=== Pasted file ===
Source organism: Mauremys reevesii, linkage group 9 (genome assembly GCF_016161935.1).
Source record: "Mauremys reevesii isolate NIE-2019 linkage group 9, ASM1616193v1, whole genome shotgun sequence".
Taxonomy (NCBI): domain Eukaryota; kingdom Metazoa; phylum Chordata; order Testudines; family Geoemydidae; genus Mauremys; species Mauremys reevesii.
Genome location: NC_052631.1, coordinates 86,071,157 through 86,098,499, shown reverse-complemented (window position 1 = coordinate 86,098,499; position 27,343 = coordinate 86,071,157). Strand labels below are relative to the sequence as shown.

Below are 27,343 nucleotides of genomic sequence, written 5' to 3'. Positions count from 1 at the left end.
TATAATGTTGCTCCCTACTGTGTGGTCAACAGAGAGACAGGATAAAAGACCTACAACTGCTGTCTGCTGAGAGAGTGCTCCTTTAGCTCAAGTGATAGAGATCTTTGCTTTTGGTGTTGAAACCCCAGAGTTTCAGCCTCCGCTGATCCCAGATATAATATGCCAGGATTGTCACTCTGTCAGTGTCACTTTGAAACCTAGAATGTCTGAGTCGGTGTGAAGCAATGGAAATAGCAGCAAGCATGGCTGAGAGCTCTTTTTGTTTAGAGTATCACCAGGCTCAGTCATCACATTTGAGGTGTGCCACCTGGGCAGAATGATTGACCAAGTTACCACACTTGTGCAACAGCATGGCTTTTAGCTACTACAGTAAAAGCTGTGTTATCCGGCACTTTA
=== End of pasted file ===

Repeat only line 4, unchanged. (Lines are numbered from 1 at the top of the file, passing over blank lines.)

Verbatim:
Genome location: NC_052631.1, coordinates 86,071,157 through 86,098,499, shown reverse-complemented (window position 1 = coordinate 86,098,499; position 27,343 = coordinate 86,071,157). Strand labels below are relative to the sequence as shown.